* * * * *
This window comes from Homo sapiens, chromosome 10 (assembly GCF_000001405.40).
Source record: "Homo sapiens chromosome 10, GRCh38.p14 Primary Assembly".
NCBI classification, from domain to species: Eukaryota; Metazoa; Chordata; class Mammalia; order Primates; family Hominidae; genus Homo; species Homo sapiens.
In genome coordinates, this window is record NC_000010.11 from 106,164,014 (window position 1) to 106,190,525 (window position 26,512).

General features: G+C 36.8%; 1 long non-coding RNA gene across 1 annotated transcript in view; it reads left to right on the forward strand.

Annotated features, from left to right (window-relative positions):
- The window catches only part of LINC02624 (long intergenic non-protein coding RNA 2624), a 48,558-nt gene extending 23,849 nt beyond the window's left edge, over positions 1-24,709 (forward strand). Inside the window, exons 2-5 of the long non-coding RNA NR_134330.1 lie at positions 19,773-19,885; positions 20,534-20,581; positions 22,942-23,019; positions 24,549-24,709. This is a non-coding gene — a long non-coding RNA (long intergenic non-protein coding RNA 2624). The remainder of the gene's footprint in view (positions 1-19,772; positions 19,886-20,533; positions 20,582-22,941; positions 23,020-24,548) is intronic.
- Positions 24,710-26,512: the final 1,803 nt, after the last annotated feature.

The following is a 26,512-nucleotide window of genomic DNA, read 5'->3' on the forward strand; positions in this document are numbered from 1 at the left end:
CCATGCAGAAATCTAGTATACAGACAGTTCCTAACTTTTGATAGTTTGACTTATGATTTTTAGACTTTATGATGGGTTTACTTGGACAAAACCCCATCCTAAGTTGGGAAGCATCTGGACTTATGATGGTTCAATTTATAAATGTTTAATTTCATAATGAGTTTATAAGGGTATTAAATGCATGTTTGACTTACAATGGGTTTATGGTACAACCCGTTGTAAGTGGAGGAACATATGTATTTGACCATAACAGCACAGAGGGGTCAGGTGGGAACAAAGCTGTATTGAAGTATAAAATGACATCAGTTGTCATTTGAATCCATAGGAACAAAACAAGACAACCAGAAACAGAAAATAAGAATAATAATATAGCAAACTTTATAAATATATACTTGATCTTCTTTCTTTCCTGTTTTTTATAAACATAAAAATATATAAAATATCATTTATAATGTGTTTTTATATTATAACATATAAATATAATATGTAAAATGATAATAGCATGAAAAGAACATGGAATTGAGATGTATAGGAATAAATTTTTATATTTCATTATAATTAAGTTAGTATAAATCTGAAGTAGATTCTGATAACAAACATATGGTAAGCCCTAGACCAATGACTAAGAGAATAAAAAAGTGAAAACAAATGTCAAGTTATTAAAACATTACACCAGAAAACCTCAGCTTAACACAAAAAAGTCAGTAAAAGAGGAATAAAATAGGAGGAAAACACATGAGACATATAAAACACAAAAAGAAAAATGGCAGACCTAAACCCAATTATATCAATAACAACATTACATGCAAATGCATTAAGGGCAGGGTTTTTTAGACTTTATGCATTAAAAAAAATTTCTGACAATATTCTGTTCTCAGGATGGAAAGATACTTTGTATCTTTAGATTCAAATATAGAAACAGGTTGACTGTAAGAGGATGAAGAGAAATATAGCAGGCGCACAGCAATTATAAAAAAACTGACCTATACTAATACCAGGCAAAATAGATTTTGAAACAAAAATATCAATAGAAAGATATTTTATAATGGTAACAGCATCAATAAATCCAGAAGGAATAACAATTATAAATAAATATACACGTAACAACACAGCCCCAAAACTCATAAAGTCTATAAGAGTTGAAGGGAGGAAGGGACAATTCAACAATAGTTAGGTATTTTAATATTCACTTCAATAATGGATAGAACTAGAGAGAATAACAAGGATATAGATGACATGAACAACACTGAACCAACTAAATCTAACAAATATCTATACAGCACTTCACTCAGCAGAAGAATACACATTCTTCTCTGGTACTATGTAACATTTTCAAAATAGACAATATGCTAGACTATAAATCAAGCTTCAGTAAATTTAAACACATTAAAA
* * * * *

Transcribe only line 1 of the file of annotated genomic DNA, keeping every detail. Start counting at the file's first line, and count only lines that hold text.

This window comes from Homo sapiens, chromosome 10 (assembly GCF_000001405.40).